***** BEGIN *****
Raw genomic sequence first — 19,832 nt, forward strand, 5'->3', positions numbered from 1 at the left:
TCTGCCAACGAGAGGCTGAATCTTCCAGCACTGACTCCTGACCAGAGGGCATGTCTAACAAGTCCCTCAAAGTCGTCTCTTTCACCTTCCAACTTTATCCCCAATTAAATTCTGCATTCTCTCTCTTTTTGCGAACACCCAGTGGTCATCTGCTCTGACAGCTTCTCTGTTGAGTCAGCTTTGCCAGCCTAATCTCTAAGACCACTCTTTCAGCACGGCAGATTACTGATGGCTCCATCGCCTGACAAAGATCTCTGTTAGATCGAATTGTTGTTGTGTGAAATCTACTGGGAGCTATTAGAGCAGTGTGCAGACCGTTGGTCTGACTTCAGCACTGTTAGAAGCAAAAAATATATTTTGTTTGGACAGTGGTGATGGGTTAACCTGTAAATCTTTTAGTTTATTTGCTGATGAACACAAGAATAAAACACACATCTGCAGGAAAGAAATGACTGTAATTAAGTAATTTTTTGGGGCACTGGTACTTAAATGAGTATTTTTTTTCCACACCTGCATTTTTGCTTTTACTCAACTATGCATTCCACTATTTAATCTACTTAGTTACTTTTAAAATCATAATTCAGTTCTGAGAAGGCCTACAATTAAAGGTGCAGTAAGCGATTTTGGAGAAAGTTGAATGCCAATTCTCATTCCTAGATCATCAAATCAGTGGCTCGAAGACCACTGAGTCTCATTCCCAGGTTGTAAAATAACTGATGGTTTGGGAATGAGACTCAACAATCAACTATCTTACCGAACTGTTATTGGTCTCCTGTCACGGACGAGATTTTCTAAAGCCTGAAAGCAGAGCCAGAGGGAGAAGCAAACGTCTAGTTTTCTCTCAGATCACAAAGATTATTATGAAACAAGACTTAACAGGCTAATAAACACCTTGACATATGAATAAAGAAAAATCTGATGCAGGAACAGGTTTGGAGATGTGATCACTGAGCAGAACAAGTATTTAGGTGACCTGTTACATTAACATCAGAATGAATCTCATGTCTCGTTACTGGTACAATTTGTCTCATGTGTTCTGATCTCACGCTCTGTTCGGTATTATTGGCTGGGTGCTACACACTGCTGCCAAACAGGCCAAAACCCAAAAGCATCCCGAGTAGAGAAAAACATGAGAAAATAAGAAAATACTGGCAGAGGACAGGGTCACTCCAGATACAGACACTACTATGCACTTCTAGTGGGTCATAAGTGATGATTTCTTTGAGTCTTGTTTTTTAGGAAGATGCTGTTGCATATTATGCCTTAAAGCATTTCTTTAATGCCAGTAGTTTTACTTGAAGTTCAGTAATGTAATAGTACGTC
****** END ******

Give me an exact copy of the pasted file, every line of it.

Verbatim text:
Raw genomic sequence first — 19,832 nt, forward strand, 5'->3', positions numbered from 1 at the left:
TCTGCCAACGAGAGGCTGAATCTTCCAGCACTGACTCCTGACCAGAGGGCATGTCTAACAAGTCCCTCAAAGTCGTCTCTTTCACCTTCCAACTTTATCCCCAATTAAATTCTGCATTCTCTCTCTTTTTGCGAACACCCAGTGGTCATCTGCTCTGACAGCTTCTCTGTTGAGTCAGCTTTGCCAGCCTAATCTCTAAGACCACTCTTTCAGCACGGCAGATTACTGATGGCTCCATCGCCTGACAAAGATCTCTGTTAGATCGAATTGTTGTTGTGTGAAATCTACTGGGAGCTATTAGAGCAGTGTGCAGACCGTTGGTCTGACTTCAGCACTGTTAGAAGCAAAAAATATATTTTGTTTGGACAGTGGTGATGGGTTAACCTGTAAATCTTTTAGTTTATTTGCTGATGAACACAAGAATAAAACACACATCTGCAGGAAAGAAATGACTGTAATTAAGTAATTTTTTGGGGCACTGGTACTTAAATGAGTATTTTTTTTCCACACCTGCATTTTTGCTTTTACTCAACTATGCATTCCACTATTTAATCTACTTAGTTACTTTTAAAATCATAATTCAGTTCTGAGAAGGCCTACAATTAAAGGTGCAGTAAGCGATTTTGGAGAAAGTTGAATGCCAATTCTCATTCCTAGATCATCAAATCAGTGGCTCGAAGACCACTGAGTCTCATTCCCAGGTTGTAAAATAACTGATGGTTTGGGAATGAGACTCAACAATCAACTATCTTACCGAACTGTTATTGGTCTCCTGTCACGGACGAGATTTTCTAAAGCCTGAAAGCAGAGCCAGAGGGAGAAGCAAACGTCTAGTTTTCTCTCAGATCACAAAGATTATTATGAAACAAGACTTAACAGGCTAATAAACACCTTGACATATGAATAAAGAAAAATCTGATGCAGGAACAGGTTTGGAGATGTGATCACTGAGCAGAACAAGTATTTAGGTGACCTGTTACATTAACATCAGAATGAATCTCATGTCTCGTTACTGGTACAATTTGTCTCATGTGTTCTGATCTCACGCTCTGTTCGGTATTATTGGCTGGGTGCTACACACTGCTGCCAAACAGGCCAAAACCCAAAAGCATCCCGAGTAGAGAAAAACATGAGAAAATAAGAAAATACTGGCAGAGGACAGGGTCACTCCAGATACAGACACTACTATGCACTTCTAGTGGGTCATAAGTGATGATTTCTTTGAGTCTTGTTTTTTAGGAAGATGCTGTTGCATATTATGCCTTAAAGCATTTCTTTAATGCCAGTAGTTTTACTTGAAGTTCAGTAATGTAATAGTACGTC